William Harrison AINSWORTH, a well-known writer of fiction, was born February, 1805, at Manchester, where his father was a solicitor. His creative fancy began early to show itself in ballads and tales, which appeared in the local newspapers, and in contributions to the London Magazine and other periodicals.
Being destined to succeed his father, he entered a lawyer’s office; but after a while he forsook law for literature, and at first began a publishing business in London, which, however, he soon gave up in disappointment. He had previously published his first novel, Sir John Chvcerton (1825).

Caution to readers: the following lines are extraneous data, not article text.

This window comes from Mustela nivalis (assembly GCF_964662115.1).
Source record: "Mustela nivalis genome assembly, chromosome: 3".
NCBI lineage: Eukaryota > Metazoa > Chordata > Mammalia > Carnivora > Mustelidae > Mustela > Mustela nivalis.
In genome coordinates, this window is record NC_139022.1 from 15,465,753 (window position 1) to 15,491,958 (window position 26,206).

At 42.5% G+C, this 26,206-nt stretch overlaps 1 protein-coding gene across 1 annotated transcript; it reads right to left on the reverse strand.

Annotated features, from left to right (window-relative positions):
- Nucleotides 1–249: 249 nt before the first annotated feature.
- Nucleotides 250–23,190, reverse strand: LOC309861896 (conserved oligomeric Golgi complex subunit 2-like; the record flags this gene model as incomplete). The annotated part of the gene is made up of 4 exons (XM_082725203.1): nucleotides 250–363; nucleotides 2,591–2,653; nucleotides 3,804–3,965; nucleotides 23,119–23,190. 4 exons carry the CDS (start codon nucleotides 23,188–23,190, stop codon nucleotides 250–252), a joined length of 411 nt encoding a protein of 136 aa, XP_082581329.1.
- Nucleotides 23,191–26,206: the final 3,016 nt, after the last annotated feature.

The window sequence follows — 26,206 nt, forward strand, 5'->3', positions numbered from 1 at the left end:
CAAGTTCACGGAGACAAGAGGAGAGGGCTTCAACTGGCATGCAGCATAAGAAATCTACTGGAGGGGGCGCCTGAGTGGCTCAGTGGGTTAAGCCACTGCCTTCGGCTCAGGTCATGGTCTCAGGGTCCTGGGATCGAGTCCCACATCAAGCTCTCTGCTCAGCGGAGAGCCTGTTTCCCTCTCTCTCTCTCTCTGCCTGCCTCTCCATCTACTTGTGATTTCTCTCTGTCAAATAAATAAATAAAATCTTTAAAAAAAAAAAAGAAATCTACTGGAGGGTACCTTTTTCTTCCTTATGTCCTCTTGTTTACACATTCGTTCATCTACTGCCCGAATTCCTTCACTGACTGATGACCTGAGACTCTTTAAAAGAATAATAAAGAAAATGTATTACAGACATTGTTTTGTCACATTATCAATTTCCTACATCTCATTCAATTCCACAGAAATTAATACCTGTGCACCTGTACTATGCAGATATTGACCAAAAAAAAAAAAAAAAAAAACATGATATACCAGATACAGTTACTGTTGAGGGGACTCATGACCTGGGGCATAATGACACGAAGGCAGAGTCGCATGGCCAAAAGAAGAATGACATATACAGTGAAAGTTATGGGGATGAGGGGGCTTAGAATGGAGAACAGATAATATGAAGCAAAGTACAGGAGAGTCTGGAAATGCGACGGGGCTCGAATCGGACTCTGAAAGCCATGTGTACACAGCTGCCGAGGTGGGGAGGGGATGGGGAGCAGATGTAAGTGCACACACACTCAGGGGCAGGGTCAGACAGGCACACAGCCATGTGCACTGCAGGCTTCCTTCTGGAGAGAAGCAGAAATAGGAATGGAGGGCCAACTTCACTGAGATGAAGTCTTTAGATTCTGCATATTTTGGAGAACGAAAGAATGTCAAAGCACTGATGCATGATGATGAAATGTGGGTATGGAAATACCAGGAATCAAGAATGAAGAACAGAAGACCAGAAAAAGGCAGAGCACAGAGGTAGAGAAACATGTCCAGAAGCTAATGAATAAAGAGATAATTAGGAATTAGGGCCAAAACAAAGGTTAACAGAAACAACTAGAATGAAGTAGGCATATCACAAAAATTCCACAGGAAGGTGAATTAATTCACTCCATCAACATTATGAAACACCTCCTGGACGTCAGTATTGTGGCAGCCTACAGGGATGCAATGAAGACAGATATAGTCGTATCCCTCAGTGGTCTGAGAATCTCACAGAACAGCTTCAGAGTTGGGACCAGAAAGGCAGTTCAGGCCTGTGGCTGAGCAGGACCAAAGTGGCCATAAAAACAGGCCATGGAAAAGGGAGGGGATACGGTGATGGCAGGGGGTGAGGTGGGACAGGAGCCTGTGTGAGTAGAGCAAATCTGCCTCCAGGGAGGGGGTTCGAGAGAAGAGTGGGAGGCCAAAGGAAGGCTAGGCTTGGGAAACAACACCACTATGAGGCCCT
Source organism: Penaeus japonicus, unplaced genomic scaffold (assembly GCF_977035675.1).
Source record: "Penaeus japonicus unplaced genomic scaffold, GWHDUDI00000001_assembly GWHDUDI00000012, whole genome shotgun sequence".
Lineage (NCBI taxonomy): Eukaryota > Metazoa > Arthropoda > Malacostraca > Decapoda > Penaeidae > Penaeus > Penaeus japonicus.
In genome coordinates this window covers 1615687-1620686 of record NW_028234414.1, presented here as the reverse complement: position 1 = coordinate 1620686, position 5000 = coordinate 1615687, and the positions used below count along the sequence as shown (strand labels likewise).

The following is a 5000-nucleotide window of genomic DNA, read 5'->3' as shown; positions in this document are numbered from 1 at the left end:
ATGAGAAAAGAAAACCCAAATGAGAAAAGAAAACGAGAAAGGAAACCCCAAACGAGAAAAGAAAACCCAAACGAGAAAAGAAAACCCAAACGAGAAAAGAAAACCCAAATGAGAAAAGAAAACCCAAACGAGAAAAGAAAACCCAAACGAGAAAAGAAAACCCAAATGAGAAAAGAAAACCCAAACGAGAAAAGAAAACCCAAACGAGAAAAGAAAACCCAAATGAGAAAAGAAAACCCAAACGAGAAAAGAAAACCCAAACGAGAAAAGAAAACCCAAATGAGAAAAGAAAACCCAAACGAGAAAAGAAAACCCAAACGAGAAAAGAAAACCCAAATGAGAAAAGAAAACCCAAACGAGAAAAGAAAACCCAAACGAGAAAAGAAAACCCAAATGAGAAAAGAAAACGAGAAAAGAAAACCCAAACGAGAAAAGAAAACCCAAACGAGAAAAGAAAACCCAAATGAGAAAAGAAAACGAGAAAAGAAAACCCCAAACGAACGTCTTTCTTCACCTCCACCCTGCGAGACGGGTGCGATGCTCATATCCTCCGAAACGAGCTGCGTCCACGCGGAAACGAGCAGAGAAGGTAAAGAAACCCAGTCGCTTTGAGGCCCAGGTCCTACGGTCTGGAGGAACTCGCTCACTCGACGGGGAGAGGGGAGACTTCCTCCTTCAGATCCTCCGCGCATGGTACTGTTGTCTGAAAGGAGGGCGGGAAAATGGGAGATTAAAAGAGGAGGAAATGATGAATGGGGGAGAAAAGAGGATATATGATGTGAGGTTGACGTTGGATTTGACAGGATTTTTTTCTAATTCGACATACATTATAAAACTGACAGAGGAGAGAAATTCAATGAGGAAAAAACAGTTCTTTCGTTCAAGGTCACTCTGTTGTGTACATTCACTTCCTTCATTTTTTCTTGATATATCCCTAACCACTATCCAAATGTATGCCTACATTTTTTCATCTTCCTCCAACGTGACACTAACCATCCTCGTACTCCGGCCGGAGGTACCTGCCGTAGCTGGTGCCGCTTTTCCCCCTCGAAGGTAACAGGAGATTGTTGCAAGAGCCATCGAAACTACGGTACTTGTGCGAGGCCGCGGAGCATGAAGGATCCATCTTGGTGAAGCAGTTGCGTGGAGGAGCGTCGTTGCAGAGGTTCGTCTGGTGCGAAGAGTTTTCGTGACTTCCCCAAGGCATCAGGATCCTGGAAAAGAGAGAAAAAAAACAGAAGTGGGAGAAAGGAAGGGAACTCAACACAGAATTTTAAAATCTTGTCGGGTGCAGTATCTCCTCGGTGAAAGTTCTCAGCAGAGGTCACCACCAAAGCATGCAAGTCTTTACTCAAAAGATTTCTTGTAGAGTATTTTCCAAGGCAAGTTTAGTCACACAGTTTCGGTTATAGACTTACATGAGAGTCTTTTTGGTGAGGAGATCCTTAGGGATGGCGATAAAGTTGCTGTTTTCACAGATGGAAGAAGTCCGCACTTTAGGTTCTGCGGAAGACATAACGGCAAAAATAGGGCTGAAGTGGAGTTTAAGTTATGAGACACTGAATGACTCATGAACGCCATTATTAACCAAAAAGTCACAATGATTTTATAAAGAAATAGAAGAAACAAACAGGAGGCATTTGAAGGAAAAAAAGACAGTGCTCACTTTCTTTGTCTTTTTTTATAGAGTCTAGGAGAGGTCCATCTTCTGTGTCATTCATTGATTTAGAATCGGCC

After spending some time on the continent, he returned to England, and wrote Rookwood (1834), which was favorably received. It was followed by Crichton (1887) and Jack Sheppard (1839) which like many of his books was illustrated by George Cruikshank. Ainsworth edited for a time Bentley's Miscellany, and in 1842 began his own Ainsworth's Magazine. He published the Lancashire Witches in 1848; six years later appeared the Star Chamber; in 1860 Ovingdean Grange; the Lord Mayor of London was published in 1862, Cardinal Pole the following year, and John Law, the Protector, in 1864, followed by Spanish Match, Constable de Bourbon, Old, Court, Middleton Pomphret, Hilary St. Ives, Merrie England, and The Leaguer of Lathom (1876). He died in 1882.
Although very popular in his day, Ainsworth's fiction is today largely forgotten.